As you work through the project, you can create new notes and have any incomplete items carried forward to the next note, so that nothing gets forgotten. For example, if you have a note for Stage 1 and are moving into a new note for Stage 2, any incomplete items will be carried forward to that new note.
4 Thinking about the week ahead
Mindset and Productivity Coach Liz Huber recommends planning your week before it starts. She recommends planning your week with your top priorities in mind and then scheduling everything into your calendar. Huber herself plans out her week on Sundays, meaning that by Monday morning she was all ready to go.
Other productivity experts recommend that at the end of your workday, you evaluate that days todo list and create a new list for the following day. This gives you a head start for the next morning.
Since your meeting notes and calendar events are all in Fellow, why not record this planning in Fellow as well? As Stacey Harmon highlighted in a recent #ManagerChats, centralizing your ideas and tasks in one central place is a great way to start building the habit of productivity. If you are unsure where to start, Fellow also has some default templates to try such as a “Weekly Planner” and “Things I Need to Do”.
It can be great for prioritizing what things you are able to accomplish in the week. If there is something that is not needed immediately, you can add it to a future weekly plan. It is still important, it just doesn’t need to be done this week!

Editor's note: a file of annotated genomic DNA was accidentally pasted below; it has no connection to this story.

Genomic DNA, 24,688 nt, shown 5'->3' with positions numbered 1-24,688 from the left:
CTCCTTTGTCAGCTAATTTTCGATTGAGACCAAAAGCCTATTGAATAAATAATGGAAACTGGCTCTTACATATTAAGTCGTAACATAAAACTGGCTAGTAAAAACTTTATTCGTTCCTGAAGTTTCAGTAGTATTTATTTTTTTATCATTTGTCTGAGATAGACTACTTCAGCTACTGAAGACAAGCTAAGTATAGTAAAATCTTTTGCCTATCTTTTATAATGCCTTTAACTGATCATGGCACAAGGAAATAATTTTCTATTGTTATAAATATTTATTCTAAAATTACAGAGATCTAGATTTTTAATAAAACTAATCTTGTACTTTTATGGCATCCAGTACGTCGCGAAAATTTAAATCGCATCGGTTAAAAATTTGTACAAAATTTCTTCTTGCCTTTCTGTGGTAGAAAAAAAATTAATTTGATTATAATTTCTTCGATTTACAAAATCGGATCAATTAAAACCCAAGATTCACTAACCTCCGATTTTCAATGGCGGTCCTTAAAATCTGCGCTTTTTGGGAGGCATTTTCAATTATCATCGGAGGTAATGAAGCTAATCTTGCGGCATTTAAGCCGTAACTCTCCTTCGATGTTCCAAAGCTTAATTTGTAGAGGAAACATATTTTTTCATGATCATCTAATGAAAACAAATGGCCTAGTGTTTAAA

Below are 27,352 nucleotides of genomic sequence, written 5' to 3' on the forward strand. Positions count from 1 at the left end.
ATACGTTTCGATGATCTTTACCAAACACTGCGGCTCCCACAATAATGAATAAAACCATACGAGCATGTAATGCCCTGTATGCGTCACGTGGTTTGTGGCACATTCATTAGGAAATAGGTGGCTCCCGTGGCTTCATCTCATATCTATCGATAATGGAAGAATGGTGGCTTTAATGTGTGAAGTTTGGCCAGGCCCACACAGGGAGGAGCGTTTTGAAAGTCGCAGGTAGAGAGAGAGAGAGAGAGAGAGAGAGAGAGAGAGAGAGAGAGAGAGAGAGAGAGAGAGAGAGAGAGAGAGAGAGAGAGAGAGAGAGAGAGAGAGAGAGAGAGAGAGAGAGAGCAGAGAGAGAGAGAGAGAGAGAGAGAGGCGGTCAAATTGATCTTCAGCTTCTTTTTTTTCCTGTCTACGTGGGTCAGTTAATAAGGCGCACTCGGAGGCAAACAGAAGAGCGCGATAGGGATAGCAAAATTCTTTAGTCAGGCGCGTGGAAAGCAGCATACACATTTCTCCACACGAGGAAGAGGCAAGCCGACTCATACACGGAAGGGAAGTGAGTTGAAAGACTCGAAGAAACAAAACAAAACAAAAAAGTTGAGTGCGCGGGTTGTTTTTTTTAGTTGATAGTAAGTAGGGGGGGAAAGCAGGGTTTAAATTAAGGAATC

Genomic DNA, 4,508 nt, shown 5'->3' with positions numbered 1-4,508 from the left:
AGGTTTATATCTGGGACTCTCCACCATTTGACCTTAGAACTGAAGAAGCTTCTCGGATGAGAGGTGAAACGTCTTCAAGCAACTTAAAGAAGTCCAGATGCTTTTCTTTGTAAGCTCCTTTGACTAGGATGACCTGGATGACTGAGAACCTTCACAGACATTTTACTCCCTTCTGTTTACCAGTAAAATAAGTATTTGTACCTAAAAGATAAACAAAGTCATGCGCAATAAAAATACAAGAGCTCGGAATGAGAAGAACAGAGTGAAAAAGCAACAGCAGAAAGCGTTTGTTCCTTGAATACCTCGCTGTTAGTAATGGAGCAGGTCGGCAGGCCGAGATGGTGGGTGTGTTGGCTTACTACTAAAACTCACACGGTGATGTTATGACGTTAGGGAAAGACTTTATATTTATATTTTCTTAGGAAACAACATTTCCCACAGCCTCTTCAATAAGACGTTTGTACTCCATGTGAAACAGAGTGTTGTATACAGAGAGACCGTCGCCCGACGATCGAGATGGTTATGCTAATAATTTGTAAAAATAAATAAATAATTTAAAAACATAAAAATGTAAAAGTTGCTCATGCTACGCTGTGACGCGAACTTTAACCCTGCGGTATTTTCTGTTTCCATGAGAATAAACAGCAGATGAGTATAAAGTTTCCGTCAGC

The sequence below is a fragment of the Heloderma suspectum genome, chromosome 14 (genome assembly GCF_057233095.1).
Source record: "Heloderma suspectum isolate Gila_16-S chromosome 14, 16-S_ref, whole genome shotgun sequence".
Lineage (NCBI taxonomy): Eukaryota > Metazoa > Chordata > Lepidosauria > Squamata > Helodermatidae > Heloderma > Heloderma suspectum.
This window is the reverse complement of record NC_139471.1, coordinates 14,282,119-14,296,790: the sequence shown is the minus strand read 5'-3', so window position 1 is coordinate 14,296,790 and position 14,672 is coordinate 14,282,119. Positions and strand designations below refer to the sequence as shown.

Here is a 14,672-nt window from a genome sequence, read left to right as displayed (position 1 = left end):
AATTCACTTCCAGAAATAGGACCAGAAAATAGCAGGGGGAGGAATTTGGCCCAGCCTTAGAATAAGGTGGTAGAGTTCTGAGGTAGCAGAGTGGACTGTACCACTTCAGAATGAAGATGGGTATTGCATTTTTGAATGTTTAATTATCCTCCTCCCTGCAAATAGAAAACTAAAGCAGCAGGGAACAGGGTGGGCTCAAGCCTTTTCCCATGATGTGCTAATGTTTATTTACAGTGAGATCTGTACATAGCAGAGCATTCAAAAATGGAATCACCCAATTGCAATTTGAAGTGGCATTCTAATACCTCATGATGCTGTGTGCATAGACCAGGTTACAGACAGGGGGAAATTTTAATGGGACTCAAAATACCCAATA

5 Personal Goals
You may have some goals that you don’t necessarily want to discuss with your manager. Maybe you want to run a marathon or eat healthier? Or maybe you’ve been meaning to read that article? In Fellow, you can collect them all.
Buster Benson has made it a practice to revise, restart, and recommit to your goals every month. He has a document where he records goals, interests, beliefs, and more. At the end of the month, he checks-in on the last month’s goals and marks them as miss, hit, or pass. Then he repeats the process the next month. It’s a way to keep the most important things to you at the forefront of your mind.
Feel free to adapt the note in your Private Stream to whatever works for you – maybe it’s Benson’s system, or SMART goals, or even OKRs. It’s fully customizable.
A HBR article written by Klodiana Lanaj, Trevor A. Foulk, and Amir Erez discusses how self-reflection can help those in leadership positions stay motivated. Over the course of two workweeks, leaders participating in the experiments either wrote a daily list of activities independent of leadership or reflected about what skills, achievements, capabilities or traits made them good leaders/what they liked about themselves.
In the end, on the days when leaders self-reflected, they were more engaged, less depleted energy-wise and had a positive impact on others. These benefits lasted until the evening.
In Fellow, there are two Private Stream templates to make this easier – the End of Day Journal, and the Weekly Journal.
And … Don’t forget to have fun with formatting!
It’s important to remember that people work differently. You may not be an agenda person, so have fun. Try using fun titles and formats. For example, instead of “Daily Planner” try “Out of the Mind, On to the Page”.
Add emojis and ‘dress-up’ your private streams. You can even arrange your streams in alphabetical order or in a colour scheme – whatever floats your boat. The important thing to remember is that the Private Section is customizable and personal to you.